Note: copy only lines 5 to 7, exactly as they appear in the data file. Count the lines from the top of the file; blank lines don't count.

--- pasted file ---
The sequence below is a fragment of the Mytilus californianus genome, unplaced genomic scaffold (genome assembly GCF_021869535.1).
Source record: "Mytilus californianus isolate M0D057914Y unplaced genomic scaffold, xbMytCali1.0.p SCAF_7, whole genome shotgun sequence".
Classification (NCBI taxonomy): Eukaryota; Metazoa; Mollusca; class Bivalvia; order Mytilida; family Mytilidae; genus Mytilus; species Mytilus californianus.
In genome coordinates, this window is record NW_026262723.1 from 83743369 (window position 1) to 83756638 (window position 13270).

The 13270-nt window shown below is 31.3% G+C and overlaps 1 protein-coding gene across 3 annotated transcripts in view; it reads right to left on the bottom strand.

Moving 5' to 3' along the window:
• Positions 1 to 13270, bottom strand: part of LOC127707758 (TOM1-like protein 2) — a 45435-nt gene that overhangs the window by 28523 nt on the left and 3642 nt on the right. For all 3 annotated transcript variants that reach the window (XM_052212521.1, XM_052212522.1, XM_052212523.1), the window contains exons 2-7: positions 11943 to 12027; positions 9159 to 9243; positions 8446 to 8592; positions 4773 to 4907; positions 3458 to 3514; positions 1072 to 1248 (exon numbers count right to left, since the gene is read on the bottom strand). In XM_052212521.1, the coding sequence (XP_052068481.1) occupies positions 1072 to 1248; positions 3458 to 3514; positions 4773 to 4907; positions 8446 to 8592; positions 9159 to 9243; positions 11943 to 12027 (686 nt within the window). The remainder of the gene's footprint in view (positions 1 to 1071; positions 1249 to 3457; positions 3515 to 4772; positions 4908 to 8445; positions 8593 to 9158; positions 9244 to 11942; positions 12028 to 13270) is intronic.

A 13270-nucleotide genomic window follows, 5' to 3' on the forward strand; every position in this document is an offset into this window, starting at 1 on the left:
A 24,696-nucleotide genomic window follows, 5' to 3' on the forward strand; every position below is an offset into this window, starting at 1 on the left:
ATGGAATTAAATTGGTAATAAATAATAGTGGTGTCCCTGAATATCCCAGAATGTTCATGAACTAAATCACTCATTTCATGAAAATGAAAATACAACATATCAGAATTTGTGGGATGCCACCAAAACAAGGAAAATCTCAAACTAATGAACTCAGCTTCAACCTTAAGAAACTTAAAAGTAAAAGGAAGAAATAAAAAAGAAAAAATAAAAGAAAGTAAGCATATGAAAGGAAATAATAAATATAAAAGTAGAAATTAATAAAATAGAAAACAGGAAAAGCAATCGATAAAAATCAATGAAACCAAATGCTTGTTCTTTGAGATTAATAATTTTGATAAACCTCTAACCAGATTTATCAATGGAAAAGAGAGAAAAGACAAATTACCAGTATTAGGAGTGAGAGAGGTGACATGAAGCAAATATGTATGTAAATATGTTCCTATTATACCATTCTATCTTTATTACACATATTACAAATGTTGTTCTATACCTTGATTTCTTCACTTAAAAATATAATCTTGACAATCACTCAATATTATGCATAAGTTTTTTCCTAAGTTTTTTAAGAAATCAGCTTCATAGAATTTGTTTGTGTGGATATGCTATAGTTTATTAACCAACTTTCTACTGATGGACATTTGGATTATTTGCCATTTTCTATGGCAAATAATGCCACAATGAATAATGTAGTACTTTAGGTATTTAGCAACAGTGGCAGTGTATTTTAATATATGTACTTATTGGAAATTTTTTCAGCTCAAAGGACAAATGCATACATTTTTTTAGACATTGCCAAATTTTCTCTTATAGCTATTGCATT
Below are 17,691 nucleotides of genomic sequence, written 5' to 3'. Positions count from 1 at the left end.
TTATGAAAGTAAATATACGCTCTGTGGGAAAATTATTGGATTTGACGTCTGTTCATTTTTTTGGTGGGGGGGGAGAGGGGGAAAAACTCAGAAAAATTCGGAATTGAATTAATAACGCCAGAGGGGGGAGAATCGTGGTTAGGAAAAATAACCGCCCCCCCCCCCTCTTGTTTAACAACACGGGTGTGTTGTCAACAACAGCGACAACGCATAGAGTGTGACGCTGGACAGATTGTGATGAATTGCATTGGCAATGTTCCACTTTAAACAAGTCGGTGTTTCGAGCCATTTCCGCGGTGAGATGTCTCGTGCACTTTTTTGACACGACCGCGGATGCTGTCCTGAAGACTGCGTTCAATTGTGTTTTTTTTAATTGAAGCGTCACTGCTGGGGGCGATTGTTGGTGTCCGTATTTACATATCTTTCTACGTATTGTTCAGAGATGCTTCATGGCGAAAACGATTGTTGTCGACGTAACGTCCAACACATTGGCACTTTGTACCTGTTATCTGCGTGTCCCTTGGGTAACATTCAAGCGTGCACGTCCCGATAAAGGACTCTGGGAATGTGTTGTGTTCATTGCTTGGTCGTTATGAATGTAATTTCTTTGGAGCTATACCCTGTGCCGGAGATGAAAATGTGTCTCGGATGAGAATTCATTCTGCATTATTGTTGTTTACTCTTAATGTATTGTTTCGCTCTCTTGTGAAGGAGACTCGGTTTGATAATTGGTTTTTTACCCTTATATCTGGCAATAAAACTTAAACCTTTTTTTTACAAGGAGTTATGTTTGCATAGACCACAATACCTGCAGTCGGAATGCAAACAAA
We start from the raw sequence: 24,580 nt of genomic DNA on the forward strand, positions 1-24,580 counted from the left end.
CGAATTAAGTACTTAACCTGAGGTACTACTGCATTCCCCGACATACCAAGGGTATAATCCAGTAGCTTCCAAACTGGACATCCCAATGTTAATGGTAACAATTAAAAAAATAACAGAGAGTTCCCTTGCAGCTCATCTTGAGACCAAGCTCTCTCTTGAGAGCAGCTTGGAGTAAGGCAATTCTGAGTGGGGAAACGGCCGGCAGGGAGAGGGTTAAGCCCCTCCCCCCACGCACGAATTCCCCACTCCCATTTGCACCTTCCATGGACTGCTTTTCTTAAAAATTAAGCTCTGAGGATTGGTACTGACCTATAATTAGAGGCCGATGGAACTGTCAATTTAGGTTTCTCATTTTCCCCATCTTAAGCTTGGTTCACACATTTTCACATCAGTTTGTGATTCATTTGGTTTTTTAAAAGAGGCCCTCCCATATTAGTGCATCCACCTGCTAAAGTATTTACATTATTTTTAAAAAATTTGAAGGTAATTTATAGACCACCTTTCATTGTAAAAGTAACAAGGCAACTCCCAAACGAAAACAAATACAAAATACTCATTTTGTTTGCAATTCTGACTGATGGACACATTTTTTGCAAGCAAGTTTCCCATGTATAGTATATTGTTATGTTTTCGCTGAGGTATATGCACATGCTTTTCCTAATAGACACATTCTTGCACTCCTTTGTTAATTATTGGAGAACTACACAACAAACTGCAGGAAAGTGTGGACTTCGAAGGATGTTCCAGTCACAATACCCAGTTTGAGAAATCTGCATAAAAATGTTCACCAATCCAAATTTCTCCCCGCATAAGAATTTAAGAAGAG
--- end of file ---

The 13270-nt window shown below is 31.3% G+C and overlaps 1 protein-coding gene across 3 annotated transcripts in view; it reads right to left on the bottom strand.

Moving 5' to 3' along the window:
• Positions 1 to 13270, bottom strand: part of LOC127707758 (TOM1-like protein 2) — a 45435-nt gene that overhangs the window by 28523 nt on the left and 3642 nt on the right. For all 3 annotated transcript variants that reach the window (XM_052212521.1, XM_052212522.1, XM_052212523.1), the window contains exons 2-7: positions 11943 to 12027; positions 9159 to 9243; positions 8446 to 8592; positions 4773 to 4907; positions 3458 to 3514; positions 1072 to 1248 (exon numbers count right to left, since the gene is read on the bottom strand). In XM_052212521.1, the coding sequence (XP_052068481.1) occupies positions 1072 to 1248; positions 3458 to 3514; positions 4773 to 4907; positions 8446 to 8592; positions 9159 to 9243; positions 11943 to 12027 (686 nt within the window). The remainder of the gene's footprint in view (positions 1 to 1071; positions 1249 to 3457; positions 3515 to 4772; positions 4908 to 8445; positions 8593 to 9158; positions 9244 to 11942; positions 12028 to 13270) is intronic.